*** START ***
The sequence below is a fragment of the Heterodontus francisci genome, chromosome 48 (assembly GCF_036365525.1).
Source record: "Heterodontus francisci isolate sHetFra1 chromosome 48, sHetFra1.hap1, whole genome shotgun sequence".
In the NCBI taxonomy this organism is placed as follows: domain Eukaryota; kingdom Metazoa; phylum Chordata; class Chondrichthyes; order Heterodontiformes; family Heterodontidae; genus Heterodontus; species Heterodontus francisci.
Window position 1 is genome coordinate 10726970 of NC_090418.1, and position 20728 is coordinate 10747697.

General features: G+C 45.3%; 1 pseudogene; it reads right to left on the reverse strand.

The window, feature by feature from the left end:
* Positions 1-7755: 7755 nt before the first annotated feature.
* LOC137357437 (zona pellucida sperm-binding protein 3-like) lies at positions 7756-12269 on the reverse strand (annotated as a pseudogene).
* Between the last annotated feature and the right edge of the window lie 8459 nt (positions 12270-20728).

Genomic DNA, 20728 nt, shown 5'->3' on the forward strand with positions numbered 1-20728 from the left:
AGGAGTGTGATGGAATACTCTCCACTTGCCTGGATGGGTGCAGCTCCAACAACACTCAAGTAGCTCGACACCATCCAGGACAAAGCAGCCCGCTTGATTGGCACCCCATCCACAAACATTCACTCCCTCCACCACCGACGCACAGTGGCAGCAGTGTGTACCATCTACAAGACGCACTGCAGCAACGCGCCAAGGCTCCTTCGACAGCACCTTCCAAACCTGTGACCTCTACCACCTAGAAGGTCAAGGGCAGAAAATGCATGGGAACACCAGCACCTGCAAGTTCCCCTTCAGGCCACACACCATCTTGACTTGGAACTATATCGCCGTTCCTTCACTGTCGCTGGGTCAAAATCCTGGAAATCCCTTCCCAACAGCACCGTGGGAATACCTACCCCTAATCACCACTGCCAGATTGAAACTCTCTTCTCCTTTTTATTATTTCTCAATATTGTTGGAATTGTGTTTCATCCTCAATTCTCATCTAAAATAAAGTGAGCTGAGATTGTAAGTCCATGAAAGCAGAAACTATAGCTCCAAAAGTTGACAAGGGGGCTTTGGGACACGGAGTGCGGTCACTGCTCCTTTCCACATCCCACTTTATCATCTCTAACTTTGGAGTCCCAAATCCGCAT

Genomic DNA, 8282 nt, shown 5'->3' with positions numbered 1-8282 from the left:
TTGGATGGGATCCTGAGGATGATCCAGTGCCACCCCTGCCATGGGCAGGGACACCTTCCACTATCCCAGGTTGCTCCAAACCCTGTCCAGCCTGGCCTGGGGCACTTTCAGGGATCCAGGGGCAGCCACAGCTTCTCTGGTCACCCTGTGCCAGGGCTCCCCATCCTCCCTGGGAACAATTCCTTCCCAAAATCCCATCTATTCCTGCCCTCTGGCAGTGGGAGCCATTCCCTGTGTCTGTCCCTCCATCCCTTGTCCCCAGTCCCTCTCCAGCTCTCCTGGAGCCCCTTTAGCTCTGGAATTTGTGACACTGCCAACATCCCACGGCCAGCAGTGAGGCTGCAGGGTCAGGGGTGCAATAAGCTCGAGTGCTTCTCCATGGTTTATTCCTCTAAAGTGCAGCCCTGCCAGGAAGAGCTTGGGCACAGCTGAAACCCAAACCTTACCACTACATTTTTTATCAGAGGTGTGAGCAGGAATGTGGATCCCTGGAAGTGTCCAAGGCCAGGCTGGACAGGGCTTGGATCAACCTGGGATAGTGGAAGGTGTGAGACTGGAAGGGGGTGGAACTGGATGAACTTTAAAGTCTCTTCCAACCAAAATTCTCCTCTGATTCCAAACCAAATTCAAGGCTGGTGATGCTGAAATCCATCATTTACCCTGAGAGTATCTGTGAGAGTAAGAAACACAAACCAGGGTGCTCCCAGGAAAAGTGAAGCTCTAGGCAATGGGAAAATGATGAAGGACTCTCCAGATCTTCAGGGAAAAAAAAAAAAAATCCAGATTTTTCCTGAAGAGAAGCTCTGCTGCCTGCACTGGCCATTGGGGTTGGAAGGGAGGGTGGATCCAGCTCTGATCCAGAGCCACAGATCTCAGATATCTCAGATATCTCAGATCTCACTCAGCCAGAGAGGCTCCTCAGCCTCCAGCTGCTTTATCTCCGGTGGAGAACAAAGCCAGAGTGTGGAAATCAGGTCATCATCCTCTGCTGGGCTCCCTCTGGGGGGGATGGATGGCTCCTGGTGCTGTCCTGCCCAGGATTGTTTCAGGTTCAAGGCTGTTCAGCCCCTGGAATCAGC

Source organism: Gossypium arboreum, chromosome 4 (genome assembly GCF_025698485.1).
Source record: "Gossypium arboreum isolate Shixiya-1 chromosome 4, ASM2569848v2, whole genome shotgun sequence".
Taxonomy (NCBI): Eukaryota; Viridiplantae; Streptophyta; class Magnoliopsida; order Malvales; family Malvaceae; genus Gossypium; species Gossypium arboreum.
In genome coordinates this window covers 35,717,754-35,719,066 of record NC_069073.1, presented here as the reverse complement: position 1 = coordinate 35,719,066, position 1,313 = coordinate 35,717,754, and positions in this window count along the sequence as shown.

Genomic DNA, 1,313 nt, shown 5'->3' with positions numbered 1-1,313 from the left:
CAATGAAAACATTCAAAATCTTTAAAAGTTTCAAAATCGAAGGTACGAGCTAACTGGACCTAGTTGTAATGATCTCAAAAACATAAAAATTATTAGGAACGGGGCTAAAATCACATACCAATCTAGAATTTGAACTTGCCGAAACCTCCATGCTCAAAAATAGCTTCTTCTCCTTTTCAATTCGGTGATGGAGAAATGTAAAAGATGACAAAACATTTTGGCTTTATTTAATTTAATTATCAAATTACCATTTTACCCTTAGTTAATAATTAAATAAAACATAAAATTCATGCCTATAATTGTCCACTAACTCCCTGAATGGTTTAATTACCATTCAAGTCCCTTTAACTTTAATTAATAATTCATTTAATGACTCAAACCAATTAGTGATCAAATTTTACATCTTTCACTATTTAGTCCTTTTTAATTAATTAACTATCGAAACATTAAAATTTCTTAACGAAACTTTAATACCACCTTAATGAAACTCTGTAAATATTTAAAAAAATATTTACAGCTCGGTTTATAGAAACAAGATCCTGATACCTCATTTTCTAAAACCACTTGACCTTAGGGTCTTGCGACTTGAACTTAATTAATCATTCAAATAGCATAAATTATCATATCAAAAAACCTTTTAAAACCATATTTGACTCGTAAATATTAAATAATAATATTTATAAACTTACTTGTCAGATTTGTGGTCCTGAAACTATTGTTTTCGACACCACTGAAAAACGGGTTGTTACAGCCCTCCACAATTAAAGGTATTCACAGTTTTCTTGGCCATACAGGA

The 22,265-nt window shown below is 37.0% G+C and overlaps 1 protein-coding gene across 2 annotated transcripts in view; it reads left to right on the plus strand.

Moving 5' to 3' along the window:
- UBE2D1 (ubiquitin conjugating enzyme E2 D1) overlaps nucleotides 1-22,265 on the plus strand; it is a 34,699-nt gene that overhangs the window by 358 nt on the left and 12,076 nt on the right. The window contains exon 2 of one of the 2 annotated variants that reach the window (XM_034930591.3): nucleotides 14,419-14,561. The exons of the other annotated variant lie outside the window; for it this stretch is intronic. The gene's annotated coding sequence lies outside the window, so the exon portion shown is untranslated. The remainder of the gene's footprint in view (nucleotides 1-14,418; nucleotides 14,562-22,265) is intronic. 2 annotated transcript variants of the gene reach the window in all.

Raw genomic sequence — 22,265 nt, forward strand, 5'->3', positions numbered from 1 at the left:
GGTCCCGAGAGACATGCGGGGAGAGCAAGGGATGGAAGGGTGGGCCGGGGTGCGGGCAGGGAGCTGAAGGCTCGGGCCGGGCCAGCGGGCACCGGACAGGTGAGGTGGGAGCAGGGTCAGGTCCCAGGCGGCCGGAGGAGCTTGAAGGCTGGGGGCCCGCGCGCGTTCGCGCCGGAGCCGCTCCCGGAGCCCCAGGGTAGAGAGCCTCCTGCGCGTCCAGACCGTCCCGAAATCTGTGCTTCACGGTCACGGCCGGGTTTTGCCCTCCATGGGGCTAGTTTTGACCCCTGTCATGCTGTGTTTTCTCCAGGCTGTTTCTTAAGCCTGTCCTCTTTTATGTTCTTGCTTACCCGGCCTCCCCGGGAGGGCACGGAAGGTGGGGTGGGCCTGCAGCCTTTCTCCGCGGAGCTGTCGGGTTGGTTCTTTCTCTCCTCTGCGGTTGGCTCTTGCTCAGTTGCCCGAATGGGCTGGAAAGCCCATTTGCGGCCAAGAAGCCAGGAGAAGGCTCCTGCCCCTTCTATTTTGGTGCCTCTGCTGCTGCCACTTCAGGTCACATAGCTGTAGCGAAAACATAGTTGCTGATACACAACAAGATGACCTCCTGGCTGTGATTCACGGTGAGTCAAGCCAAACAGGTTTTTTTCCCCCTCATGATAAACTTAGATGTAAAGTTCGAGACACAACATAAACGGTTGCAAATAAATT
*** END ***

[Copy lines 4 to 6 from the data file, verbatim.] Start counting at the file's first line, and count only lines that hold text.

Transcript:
Window position 1 is genome coordinate 10726970 of NC_090418.1, and position 20728 is coordinate 10747697.

General features: G+C 45.3%; 1 pseudogene; it reads right to left on the reverse strand.

The window, feature by feature from the left end: